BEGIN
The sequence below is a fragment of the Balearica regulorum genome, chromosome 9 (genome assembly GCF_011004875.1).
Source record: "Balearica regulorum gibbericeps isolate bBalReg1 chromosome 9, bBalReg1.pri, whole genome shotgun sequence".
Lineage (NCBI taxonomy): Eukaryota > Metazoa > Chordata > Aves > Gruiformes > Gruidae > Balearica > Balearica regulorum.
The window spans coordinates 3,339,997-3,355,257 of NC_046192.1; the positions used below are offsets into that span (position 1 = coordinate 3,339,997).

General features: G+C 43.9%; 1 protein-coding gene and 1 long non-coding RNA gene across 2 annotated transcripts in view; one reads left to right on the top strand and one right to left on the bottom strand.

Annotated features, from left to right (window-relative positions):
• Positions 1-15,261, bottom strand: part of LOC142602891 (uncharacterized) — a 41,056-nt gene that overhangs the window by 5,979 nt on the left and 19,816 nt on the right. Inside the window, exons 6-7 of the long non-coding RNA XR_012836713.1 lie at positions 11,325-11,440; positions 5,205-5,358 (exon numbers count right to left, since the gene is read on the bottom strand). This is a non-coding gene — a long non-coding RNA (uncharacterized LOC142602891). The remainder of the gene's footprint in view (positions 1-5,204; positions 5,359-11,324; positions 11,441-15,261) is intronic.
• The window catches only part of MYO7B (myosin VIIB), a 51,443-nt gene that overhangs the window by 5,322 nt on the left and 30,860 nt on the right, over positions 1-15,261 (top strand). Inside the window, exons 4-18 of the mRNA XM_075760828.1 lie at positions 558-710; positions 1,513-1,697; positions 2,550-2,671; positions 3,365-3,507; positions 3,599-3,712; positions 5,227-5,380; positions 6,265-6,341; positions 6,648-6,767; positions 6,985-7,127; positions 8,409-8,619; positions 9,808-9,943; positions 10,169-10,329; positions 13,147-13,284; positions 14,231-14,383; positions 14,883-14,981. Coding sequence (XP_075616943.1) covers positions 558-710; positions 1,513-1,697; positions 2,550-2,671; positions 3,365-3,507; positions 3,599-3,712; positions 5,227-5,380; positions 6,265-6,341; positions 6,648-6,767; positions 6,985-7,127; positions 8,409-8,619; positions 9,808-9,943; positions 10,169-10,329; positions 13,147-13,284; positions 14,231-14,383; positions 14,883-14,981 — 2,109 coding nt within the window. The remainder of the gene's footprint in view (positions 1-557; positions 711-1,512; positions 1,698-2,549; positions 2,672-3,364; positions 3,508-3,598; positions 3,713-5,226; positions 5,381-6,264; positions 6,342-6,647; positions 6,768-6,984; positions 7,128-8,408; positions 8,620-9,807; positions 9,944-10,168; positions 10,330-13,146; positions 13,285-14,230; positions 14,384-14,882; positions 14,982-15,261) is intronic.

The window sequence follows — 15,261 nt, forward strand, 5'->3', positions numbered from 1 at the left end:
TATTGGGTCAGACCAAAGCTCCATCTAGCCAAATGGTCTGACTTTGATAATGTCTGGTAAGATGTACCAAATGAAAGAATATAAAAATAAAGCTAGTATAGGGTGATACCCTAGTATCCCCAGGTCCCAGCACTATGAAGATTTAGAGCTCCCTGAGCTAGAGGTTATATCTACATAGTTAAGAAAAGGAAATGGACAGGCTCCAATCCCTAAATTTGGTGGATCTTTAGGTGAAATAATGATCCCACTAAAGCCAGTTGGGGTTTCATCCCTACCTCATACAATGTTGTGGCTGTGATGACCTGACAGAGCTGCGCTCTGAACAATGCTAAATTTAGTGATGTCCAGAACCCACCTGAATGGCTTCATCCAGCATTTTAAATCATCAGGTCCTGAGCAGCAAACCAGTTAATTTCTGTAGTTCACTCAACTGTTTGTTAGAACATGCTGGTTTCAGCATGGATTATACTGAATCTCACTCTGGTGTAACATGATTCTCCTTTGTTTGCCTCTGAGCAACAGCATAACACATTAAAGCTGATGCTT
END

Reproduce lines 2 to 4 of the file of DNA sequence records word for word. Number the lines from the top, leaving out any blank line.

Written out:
Source record: "Balearica regulorum gibbericeps isolate bBalReg1 chromosome 9, bBalReg1.pri, whole genome shotgun sequence".
Lineage (NCBI taxonomy): Eukaryota > Metazoa > Chordata > Aves > Gruiformes > Gruidae > Balearica > Balearica regulorum.
The window spans coordinates 3,339,997-3,355,257 of NC_046192.1; the positions used below are offsets into that span (position 1 = coordinate 3,339,997).